Hurricane Delta makes it’s 2nd landfall in Louisiana in a season that has seen back-to-back attacks on the Pelican State.
Louisiana’s bad luck started with Cristobal becoming the second-earliest tropical cyclone to make landfall in Louisiana.
Then came Hurricane Marco -- the first of two tropical cyclones to threaten the state within a three-day period. The second was Category 4 Hurricane Laura, the strongest hurricane on record to make landfall in Louisiana since a hurricane in 1856 -- before storms were given names.
Tropical Storm Beta was an omen for more trouble ahead.
It struck Texas first on Sept. 22 but moved on to soak Louisiana and now the National Hurricane Center is forecasting Tropical Storm Delta to make a direct hit in bayou country on Friday which is forecast to bring at least 10 inches of rain.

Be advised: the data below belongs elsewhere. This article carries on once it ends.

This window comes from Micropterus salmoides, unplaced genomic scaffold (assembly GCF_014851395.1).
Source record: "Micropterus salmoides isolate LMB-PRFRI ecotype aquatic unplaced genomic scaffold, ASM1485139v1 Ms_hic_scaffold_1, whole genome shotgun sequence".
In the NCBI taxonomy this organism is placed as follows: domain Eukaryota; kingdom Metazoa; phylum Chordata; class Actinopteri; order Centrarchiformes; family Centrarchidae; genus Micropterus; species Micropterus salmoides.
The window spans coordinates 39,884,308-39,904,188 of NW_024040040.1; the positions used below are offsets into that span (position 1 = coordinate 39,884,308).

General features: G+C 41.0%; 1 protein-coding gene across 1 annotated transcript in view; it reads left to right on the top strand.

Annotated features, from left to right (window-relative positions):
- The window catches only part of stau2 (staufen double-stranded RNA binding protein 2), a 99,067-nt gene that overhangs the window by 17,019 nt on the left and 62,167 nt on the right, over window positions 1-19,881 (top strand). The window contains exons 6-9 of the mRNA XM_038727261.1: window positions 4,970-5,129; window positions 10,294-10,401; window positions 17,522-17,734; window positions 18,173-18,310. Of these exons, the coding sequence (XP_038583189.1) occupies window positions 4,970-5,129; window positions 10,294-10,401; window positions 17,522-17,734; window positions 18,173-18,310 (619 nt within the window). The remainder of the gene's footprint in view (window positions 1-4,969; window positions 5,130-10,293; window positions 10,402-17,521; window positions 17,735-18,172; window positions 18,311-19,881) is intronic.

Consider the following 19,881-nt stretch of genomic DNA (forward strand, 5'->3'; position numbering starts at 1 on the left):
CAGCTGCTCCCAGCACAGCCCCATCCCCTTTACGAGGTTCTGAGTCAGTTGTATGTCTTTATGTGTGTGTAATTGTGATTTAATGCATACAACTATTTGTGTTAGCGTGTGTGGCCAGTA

The active trend is not surprising for the northern Gulf has always been a hot spot for hurricanes.
The very first hurricane reference in the New World struck Spanish conquistador Panfilo de Narvaez near the mouth of the Mississippi river in 1527, approximately where Delta is expected to strike this week.
The list of storms is long averaging two tropical storm strikes in the state every 3 years since 1851.
Why do so many storms target the state?
The easterly winds typically blowing across Jacksonville in the summer flow out of the Azores/Bermuda high-pressure system which also steers many hurricanes into the Gulf.
In June and October, storms are more likely to move up the Gulf from the south and southwest.
As we are seeing play out with Tropical Storm Delta, cold fronts invade Louisiana and quickly pick up any low-pressure system lurking in the Gulf.
Unfortunately, these climatological conditions are unique to the Pelican State and are far outside the range for attracting hurricanes to Northeast Florida.